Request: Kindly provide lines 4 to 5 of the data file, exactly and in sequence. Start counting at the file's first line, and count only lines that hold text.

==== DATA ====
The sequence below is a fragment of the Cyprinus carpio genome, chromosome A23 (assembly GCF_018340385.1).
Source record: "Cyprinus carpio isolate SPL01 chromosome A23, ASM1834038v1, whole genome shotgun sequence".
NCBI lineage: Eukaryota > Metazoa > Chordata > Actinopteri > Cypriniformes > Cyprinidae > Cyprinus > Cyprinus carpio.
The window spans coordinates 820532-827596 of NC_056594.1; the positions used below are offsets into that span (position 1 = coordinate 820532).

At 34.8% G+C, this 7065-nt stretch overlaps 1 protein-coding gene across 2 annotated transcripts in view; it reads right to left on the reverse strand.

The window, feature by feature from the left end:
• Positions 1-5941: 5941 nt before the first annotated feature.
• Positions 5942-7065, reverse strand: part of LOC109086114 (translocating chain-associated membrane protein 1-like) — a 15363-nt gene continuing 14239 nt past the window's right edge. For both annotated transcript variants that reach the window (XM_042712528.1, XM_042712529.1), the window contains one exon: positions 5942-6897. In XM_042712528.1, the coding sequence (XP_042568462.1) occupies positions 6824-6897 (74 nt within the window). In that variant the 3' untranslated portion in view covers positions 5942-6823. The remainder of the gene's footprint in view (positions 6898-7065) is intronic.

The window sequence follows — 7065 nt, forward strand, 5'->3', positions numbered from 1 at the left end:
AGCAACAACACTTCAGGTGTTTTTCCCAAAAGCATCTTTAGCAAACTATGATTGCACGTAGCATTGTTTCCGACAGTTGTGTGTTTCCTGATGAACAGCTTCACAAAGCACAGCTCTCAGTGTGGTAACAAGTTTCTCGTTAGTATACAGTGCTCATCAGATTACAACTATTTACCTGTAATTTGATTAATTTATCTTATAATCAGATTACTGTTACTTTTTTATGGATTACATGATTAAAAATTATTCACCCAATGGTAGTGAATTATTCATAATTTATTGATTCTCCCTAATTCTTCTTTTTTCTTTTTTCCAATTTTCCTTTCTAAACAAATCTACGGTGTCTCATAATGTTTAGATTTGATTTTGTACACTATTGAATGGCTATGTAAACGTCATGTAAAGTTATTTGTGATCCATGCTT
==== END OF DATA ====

The window spans coordinates 820532-827596 of NC_056594.1; the positions used below are offsets into that span (position 1 = coordinate 820532).

At 34.8% G+C, this 7065-nt stretch overlaps 1 protein-coding gene across 2 annotated transcripts in view; it reads right to left on the reverse strand.